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It is a momentous occasion when any child hears that it may not be the person it thinks it is, that it may even be an orphan, which, except for never being born, is the closest thing there is to being no person at all. Perhaps Jeff Greenaway, eleven years old, heard it wrong. This is quite possible since it was a thing overheard rather than told to him directly.
He overheard it in the course of an argument between his parents. Being civilized city people from good backgrounds, his parents hardly ever quarreled. But it was Christmas time, and Jeffâ€™s father had come home from the Friday night office party rather late â€” ten oâ€™clock â€” and tipsy â€” he was not drunk â€” and bearing a reddish-pink smudge on his shirt collar â€” just a holiday peck from Gloria Oldfield, the bossâ€™s secretary, who was â€œalmost sixty years old, for Godsakeâ€ â€” and altogether Jeffâ€™s mother was not amused.
Who knows what had gotten into her that day? There was a morning session with Dr. Krajak, the dentist, but just a cleaning and some investigative poking with the ghastly instruments, no drilling or, God forbid, root canal. There were the crowds at Bloomingdales in the afternoon, a mob of women very much like herself, moiling through clouds of perfume samples â€” but to suggest it is a hardship to spend money at holiday time in New York City would strain anyoneâ€™s credulity. Perhaps it was her time of the month â€” but there are things in this world of mystery that not even an omniscient narrator can tell. At any rate, after Jeffâ€™s father came home late that evening, they had a fight.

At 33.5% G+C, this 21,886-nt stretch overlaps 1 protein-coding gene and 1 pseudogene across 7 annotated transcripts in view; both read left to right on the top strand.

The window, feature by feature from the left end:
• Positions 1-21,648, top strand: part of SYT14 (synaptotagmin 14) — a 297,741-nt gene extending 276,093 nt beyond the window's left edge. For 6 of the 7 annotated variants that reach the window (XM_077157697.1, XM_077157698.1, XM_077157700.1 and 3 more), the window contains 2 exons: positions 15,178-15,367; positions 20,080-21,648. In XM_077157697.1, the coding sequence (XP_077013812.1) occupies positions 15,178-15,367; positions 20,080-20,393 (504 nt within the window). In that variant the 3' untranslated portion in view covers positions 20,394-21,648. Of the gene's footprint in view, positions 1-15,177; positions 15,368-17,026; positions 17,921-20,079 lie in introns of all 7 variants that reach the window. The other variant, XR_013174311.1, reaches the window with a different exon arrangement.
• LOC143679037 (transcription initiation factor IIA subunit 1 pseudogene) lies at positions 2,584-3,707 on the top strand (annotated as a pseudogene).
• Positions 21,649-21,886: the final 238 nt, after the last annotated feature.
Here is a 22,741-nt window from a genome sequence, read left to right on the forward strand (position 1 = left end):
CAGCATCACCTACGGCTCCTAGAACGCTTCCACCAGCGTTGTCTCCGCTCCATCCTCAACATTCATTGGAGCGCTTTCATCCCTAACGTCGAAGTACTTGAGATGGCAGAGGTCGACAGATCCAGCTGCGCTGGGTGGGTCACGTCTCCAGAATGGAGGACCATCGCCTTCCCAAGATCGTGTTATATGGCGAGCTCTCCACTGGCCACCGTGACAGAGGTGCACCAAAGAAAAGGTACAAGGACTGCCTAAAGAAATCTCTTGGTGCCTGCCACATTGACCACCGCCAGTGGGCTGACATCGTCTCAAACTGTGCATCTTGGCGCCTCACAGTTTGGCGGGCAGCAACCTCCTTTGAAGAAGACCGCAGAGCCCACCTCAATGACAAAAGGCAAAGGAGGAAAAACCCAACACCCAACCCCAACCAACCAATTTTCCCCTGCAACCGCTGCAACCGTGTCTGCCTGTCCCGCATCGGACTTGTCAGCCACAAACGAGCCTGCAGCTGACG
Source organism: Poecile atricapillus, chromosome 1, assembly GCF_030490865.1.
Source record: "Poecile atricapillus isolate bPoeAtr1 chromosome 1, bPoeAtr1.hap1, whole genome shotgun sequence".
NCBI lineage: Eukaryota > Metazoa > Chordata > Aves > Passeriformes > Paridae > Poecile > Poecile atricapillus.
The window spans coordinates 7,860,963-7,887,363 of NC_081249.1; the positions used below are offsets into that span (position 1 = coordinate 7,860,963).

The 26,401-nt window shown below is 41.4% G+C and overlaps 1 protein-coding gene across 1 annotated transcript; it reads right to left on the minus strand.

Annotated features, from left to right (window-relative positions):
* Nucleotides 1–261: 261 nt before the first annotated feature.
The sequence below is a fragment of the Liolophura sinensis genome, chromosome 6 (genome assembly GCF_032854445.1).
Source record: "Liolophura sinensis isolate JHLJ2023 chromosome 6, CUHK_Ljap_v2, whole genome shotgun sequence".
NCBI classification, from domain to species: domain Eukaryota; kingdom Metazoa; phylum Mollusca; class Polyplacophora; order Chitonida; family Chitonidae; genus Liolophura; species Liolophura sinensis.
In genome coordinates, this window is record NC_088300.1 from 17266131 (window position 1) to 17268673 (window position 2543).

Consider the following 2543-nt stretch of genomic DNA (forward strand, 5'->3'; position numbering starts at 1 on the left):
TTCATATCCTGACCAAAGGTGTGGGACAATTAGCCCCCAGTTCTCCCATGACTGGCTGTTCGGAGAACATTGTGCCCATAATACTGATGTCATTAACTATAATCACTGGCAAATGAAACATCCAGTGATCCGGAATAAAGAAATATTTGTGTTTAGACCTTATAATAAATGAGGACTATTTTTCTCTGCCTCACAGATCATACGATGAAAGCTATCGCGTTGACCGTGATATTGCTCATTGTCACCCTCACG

As it happened, Jeff was in his room enjoying an episode of The Twilight Zone on television. The show was about an elderly commuter who leaves the modern city on the 6:10 train and instead of going home to the suburbs ends up in the turn-of-the-century small town of his youth â€” the catch, of course, being that he has died of a heart attack on the train and gone to heaven. Jeff never got to that part, however. He began to hear raised voices emanating from his parentsâ€™ bedroom about the time that the old geezer in the TV show first stepped off the train into the quaint town of Drakesburg with its horses and buggies, its bandshell in the park, its gartered shop-keepers, and its kids happily rolling their hoops across the town square. Jeffâ€™s mother shouted, very audibly, â€œI never should have married you!â€